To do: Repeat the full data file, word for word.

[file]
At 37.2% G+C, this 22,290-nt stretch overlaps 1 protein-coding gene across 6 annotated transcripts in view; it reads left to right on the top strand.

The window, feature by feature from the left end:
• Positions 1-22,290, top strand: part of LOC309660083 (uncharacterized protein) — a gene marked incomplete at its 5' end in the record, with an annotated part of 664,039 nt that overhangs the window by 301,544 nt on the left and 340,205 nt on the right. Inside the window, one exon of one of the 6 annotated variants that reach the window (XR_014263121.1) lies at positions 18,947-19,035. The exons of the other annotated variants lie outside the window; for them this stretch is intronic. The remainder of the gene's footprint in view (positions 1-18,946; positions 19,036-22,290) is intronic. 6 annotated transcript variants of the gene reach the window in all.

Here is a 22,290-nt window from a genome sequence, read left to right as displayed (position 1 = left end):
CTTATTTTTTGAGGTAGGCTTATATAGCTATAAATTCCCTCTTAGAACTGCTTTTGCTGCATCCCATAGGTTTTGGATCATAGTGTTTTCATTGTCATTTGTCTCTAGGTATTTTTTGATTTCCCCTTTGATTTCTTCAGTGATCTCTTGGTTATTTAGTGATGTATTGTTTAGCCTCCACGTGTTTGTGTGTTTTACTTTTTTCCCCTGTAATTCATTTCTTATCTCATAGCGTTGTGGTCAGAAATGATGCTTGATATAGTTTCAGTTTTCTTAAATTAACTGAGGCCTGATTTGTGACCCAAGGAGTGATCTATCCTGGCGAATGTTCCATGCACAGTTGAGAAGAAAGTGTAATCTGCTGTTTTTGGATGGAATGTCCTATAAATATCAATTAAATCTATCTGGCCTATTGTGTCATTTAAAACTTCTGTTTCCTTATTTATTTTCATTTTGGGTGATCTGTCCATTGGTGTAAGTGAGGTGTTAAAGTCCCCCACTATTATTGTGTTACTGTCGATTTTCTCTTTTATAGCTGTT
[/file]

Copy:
At 37.2% G+C, this 22,290-nt stretch overlaps 1 protein-coding gene across 6 annotated transcripts in view; it reads left to right on the top strand.

The window, feature by feature from the left end:
• Positions 1-22,290, top strand: part of LOC309660083 (uncharacterized protein) — a gene marked incomplete at its 5' end in the record, with an annotated part of 664,039 nt that overhangs the window by 301,544 nt on the left and 340,205 nt on the right. Inside the window, one exon of one of the 6 annotated variants that reach the window (XR_014263121.1) lies at positions 18,947-19,035. The exons of the other annotated variants lie outside the window; for them this stretch is intronic. The remainder of the gene's footprint in view (positions 1-18,946; positions 19,036-22,290) is intronic. 6 annotated transcript variants of the gene reach the window in all.

Here is a 22,290-nt window from a genome sequence, read left to right as displayed (position 1 = left end):
CTTATTTTTTGAGGTAGGCTTATATAGCTATAAATTCCCTCTTAGAACTGCTTTTGCTGCATCCCATAGGTTTTGGATCATAGTGTTTTCATTGTCATTTGTCTCTAGGTATTTTTTGATTTCCCCTTTGATTTCTTCAGTGATCTCTTGGTTATTTAGTGATGTATTGTTTAGCCTCCACGTGTTTGTGTGTTTTACTTTTTTCCCCTGTAATTCATTTCTTATCTCATAGCGTTGTGGTCAGAAATGATGCTTGATATAGTTTCAGTTTTCTTAAATTAACTGAGGCCTGATTTGTGACCCAAGGAGTGATCTATCCTGGCGAATGTTCCATGCACAGTTGAGAAGAAAGTGTAATCTGCTGTTTTTGGATGGAATGTCCTATAAATATCAATTAAATCTATCTGGCCTATTGTGTCATTTAAAACTTCTGTTTCCTTATTTATTTTCATTTTGGGTGATCTGTCCATTGGTGTAAGTGAGGTGTTAAAGTCCCCCACTATTATTGTGTTACTGTCGATTTTCTCTTTTATAGCTGTT